TREB: Tightening market will mean higher prices

The article below is the TREB President's Column that appears every Friday in the Toronto Sun's Resale Homes and Condos section.  This weeks article explains how the MOI indicator, Months of Inventory indicator that was recently introduced,  reflects current market conditions and what expectations can be for the year ahead.  

According to the article the GTA market is experiencing tight market conditions and the combination of not a lot of listings and low borrowing costs will result in the average selling price trending upward in 2012.

See the full article below for further explanation about the MOI indicator and current market expectations.


Tightening market will mean higher prices

January 27, 2012 – I’m excited to share with you, a recent reporting addition to TREB’s monthly housing market statistics report.

Starting with its November 2011 Market Watch publication, the Toronto Real Estate Board (TREB) has been publishing a new Months of Inventory (MOI) indicator.  MOI shows how long, on average*, it would take to sell all actively listed homes assuming the level of sales remained the same and no additional homes were listed.

When the MOI trends downward, the market is tightening with fewer listings from which buyers can choose.  Generally speaking, tightening market conditions translate into more competition between buyers and more upward pressure on the average selling price.  When the MOI trends upward, the opposite would be true: competition between buyers will ease and the rate of price growth will likely moderate.

The average MOI was 2.3 months over the last two years.  In the years leading up to the recession (2000 through 2007) the average MOI was 3.0 months.  In response to tighter market conditions, the average annual rate of price growth was stronger in 2010 and 2011 in comparison to much of the pre-recession period.

The low months of inventory over the past two years resulted from very strong sales relative to the number of homes listed.  In 2011 in particular, there was a shortage of listings in the GTA.  We continue to experience tight market conditions and considerable upward pressure on the average selling price.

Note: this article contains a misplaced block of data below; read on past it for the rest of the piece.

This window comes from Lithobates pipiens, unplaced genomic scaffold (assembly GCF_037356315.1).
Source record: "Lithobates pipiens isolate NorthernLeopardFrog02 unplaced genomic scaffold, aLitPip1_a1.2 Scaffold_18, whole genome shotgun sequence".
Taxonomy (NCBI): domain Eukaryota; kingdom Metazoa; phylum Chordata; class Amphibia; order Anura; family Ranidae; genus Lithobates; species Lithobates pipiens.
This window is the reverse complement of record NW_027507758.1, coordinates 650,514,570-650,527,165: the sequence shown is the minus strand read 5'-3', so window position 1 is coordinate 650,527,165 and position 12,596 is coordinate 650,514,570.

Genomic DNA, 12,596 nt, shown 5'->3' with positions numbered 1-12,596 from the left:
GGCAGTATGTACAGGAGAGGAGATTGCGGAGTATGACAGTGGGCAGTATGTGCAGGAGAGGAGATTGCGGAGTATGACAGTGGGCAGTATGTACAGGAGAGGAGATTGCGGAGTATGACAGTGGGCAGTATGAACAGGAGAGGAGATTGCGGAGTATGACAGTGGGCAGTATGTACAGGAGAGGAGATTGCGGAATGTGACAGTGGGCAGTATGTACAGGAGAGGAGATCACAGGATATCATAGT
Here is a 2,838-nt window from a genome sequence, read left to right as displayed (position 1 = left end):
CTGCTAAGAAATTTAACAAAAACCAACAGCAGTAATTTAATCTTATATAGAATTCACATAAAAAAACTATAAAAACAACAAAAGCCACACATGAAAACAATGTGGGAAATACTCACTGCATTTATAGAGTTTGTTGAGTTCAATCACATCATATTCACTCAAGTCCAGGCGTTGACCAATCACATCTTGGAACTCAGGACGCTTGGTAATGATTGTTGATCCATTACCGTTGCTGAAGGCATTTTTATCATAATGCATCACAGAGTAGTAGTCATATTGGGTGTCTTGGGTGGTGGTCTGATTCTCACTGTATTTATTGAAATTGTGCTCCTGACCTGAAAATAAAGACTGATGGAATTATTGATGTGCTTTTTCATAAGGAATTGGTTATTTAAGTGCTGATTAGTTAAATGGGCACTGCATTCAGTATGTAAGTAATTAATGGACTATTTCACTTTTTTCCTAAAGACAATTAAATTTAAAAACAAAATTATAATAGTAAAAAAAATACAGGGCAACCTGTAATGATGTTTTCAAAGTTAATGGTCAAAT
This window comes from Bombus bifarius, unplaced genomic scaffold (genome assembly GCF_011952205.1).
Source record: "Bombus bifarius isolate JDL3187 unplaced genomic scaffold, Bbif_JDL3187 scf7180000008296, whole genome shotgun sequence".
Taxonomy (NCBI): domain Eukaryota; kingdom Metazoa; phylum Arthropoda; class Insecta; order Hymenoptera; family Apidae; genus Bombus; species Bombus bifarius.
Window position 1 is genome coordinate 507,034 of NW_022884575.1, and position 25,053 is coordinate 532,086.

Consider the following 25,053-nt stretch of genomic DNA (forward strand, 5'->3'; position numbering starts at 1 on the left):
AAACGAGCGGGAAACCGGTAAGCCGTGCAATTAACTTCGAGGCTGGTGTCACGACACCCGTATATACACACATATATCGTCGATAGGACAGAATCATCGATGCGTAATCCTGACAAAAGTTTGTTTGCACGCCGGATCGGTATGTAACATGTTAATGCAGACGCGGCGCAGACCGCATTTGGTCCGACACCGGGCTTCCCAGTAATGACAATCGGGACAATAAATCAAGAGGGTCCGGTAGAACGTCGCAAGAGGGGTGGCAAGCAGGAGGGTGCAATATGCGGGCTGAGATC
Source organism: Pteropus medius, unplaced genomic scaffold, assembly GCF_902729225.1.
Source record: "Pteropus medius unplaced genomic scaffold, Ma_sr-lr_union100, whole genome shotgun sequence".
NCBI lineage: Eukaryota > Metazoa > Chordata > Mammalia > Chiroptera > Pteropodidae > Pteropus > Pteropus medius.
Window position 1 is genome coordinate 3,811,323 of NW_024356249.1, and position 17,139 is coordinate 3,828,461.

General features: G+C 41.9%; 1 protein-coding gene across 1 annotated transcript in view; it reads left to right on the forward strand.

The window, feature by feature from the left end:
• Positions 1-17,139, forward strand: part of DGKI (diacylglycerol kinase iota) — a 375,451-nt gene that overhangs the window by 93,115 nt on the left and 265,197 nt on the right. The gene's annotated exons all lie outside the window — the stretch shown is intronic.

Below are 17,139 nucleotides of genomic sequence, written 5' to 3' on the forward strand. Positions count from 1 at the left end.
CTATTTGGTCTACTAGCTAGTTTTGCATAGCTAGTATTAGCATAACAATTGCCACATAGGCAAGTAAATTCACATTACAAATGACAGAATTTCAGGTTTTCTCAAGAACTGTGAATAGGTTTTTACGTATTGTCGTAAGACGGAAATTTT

The strong price growth we have seen over the last two years has largely been mitigated by low borrowing costs.  TREB’s affordability indicator shows that a household earning the average income in the GTA can comfortably carry a mortgage on the average priced home, based on current lending standards.

Based on the current market tightness and positive affordability picture, TREB expects the average selling price to continue growing in 2012.

I asked Jason Mercer, TREB’s Senior Manager of Market Analysis to offer more insight.

“Barring a recession in Canada, the average selling price is expected to grow by approximately four per cent in 2012 to $485,000 dollars.  This price will remain affordable based on current lending standards.  At the same time, the lower rate of price growth in comparison to 2011 points to an easing of sellers’ market conditions in the second half of this year,” said Mr. Mercer.                  

So based on the current market tightness and positive affordability picture, we expect the average selling price to continue growing in 2012.

I encourage you to take a look at the latest reports, as well as TREB’s housing charts posted on our public website I look forward to providing more market insight in the coming months.

*The MOI is calculated by dividing the 12-month moving average of active listings by the 12-month moving average of sales.  This smooths out recurring seasonal volatility.


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